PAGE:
Americans are a broad-minded people. They'll accept the fact that a person can be an alcoholic, a dope fiend, a wife-beater, and even a newspaperman, but if a man doesn't drive there's something wrong with him.
--Art Buchwald

Consider the following:

Elsewhere, is developed how perhaps only death has, across cultures and time, the power to reveal a people's core set of values, meanings, and hopes. Death is a measure of life, which is why much of what we know of past civilizations is inferred from funerary artifacts. What do the illustrations above mean and what do they say about who we are as a people?

In a couple of thousand years from now, when archaeologists poke around the remnants of our civilization, besides finding Ms. West behind the wheel on her eternal tour, I suspect that much of what will remain of our times will be related to our cars. The social infrastructure laid down because of our vehicles--the oil rigs, supertankers, refineries, roads and bridges, suburbs, and all of those 7-11s and fast-food outlets--is considerable.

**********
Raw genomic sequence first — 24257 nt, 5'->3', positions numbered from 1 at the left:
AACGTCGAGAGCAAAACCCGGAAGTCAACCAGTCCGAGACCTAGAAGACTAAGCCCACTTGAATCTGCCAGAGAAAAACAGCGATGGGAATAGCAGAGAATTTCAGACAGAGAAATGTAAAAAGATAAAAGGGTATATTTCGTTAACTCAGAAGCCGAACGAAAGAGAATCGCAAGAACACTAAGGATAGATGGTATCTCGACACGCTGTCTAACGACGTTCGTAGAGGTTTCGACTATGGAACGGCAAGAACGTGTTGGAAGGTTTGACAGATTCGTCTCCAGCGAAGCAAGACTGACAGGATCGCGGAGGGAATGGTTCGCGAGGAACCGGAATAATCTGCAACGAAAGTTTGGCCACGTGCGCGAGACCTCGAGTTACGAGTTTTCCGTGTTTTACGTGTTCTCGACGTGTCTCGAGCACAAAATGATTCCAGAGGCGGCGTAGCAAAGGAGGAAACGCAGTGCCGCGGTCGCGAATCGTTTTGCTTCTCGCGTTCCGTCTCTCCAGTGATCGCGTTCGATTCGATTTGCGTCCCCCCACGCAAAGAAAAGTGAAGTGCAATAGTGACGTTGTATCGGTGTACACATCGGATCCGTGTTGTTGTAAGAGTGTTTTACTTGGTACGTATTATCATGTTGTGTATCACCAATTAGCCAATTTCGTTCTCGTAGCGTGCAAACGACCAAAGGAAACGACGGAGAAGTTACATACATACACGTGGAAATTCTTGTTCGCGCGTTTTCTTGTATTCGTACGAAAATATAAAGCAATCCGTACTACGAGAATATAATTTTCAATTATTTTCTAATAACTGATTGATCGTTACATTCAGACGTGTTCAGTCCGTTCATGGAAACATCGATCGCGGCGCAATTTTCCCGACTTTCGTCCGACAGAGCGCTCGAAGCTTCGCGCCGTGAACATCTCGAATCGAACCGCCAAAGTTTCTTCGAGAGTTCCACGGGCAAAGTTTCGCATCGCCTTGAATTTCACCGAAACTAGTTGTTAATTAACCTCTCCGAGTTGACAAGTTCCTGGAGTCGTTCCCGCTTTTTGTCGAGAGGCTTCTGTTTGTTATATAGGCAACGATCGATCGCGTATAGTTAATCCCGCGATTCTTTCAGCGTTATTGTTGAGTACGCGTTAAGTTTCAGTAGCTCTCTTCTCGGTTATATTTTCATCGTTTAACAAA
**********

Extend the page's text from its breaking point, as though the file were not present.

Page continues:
This page is designed for students taking introductory courses in sociology, a place where the concepts, theories and methods of the discipline are illustrated and where the sociological imagination is exercised. This site can be approached in several ways: